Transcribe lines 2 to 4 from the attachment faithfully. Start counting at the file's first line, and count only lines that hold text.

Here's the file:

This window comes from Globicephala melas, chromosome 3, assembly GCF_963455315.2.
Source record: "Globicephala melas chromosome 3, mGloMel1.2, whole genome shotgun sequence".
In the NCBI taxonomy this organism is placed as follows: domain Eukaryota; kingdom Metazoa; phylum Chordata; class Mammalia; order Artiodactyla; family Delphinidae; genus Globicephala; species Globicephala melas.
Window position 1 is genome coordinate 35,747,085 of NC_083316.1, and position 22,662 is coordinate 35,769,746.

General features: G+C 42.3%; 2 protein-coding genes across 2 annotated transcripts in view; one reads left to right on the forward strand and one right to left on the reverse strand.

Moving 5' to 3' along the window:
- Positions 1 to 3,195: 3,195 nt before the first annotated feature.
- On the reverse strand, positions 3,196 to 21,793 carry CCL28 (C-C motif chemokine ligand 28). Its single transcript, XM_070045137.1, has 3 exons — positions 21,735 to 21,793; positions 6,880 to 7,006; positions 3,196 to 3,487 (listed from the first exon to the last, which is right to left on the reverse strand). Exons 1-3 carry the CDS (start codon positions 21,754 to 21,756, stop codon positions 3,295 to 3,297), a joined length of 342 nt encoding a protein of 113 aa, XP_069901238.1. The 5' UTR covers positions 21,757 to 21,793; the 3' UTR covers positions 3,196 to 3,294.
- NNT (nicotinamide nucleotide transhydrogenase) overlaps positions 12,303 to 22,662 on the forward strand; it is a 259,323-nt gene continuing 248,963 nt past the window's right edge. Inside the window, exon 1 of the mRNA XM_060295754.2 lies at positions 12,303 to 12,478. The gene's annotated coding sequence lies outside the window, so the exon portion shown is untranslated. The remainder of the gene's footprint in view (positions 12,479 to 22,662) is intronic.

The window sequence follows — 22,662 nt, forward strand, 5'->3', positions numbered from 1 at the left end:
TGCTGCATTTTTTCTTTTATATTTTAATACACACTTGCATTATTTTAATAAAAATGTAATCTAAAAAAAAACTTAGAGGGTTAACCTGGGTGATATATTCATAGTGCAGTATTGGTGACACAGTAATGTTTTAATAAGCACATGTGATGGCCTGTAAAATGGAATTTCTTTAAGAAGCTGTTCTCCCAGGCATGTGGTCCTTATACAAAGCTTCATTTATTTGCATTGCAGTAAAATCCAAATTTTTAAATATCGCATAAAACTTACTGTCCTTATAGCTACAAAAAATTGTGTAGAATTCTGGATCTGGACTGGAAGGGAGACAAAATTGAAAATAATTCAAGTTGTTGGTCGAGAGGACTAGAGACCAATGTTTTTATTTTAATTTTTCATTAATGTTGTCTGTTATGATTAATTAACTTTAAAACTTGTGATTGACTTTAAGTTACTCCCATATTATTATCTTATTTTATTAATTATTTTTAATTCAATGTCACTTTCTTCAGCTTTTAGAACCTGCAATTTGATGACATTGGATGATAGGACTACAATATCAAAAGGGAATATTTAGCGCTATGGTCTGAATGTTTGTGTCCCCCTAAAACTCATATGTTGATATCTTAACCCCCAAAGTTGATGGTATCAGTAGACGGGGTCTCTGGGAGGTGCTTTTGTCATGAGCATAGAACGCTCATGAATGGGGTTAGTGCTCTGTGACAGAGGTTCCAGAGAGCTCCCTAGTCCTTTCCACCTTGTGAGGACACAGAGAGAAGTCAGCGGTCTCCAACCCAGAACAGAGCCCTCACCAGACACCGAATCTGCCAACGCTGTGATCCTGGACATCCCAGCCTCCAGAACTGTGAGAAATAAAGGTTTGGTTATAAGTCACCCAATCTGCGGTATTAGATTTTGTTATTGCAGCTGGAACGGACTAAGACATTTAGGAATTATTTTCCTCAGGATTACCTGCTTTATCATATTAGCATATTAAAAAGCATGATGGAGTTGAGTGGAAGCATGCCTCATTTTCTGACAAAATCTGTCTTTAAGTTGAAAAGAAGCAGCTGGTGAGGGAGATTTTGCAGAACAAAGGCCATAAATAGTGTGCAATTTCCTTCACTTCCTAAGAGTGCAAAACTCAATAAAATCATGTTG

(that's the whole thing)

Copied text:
Source record: "Globicephala melas chromosome 3, mGloMel1.2, whole genome shotgun sequence".
In the NCBI taxonomy this organism is placed as follows: domain Eukaryota; kingdom Metazoa; phylum Chordata; class Mammalia; order Artiodactyla; family Delphinidae; genus Globicephala; species Globicephala melas.
Window position 1 is genome coordinate 35,747,085 of NC_083316.1, and position 22,662 is coordinate 35,769,746.